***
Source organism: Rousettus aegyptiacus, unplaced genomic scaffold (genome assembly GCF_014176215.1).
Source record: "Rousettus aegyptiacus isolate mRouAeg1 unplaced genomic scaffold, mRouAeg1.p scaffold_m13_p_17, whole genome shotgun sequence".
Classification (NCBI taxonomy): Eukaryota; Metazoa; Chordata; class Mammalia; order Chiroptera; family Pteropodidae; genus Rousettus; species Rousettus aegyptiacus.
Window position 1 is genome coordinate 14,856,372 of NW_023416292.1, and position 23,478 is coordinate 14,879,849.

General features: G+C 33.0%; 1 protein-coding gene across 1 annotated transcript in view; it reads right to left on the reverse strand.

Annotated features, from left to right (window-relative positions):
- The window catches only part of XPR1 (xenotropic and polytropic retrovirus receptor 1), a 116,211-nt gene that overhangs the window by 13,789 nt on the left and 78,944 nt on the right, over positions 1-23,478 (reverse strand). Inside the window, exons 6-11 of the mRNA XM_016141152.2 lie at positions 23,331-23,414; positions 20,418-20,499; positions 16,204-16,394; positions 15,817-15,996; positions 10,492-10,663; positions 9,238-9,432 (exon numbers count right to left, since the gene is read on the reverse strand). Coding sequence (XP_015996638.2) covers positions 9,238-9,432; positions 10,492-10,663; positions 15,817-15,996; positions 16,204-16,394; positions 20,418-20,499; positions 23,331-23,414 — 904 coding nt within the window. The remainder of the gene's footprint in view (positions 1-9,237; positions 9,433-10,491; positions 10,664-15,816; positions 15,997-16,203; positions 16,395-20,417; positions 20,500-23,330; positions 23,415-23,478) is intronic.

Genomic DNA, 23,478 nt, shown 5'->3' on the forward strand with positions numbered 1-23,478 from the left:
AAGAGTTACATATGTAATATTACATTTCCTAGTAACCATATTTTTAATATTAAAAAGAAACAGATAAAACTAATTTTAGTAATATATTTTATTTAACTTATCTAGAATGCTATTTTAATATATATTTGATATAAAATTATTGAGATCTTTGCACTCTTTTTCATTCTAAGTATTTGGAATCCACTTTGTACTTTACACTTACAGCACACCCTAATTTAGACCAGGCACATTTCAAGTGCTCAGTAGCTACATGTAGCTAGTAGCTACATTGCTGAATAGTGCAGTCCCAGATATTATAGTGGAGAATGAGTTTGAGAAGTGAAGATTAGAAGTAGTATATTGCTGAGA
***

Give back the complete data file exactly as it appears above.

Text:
Source organism: Rousettus aegyptiacus, unplaced genomic scaffold (genome assembly GCF_014176215.1).
Source record: "Rousettus aegyptiacus isolate mRouAeg1 unplaced genomic scaffold, mRouAeg1.p scaffold_m13_p_17, whole genome shotgun sequence".
Classification (NCBI taxonomy): Eukaryota; Metazoa; Chordata; class Mammalia; order Chiroptera; family Pteropodidae; genus Rousettus; species Rousettus aegyptiacus.
Window position 1 is genome coordinate 14,856,372 of NW_023416292.1, and position 23,478 is coordinate 14,879,849.

General features: G+C 33.0%; 1 protein-coding gene across 1 annotated transcript in view; it reads right to left on the reverse strand.

Annotated features, from left to right (window-relative positions):
- The window catches only part of XPR1 (xenotropic and polytropic retrovirus receptor 1), a 116,211-nt gene that overhangs the window by 13,789 nt on the left and 78,944 nt on the right, over positions 1-23,478 (reverse strand). Inside the window, exons 6-11 of the mRNA XM_016141152.2 lie at positions 23,331-23,414; positions 20,418-20,499; positions 16,204-16,394; positions 15,817-15,996; positions 10,492-10,663; positions 9,238-9,432 (exon numbers count right to left, since the gene is read on the reverse strand). Coding sequence (XP_015996638.2) covers positions 9,238-9,432; positions 10,492-10,663; positions 15,817-15,996; positions 16,204-16,394; positions 20,418-20,499; positions 23,331-23,414 — 904 coding nt within the window. The remainder of the gene's footprint in view (positions 1-9,237; positions 9,433-10,491; positions 10,664-15,816; positions 15,997-16,203; positions 16,395-20,417; positions 20,500-23,330; positions 23,415-23,478) is intronic.

Genomic DNA, 23,478 nt, shown 5'->3' on the forward strand with positions numbered 1-23,478 from the left:
AAGAGTTACATATGTAATATTACATTTCCTAGTAACCATATTTTTAATATTAAAAAGAAACAGATAAAACTAATTTTAGTAATATATTTTATTTAACTTATCTAGAATGCTATTTTAATATATATTTGATATAAAATTATTGAGATCTTTGCACTCTTTTTCATTCTAAGTATTTGGAATCCACTTTGTACTTTACACTTACAGCACACCCTAATTTAGACCAGGCACATTTCAAGTGCTCAGTAGCTACATGTAGCTAGTAGCTACATTGCTGAATAGTGCAGTCCCAGATATTATAGTGGAGAATGAGTTTGAGAAGTGAAGATTAGAAGTAGTATATTGCTGAGA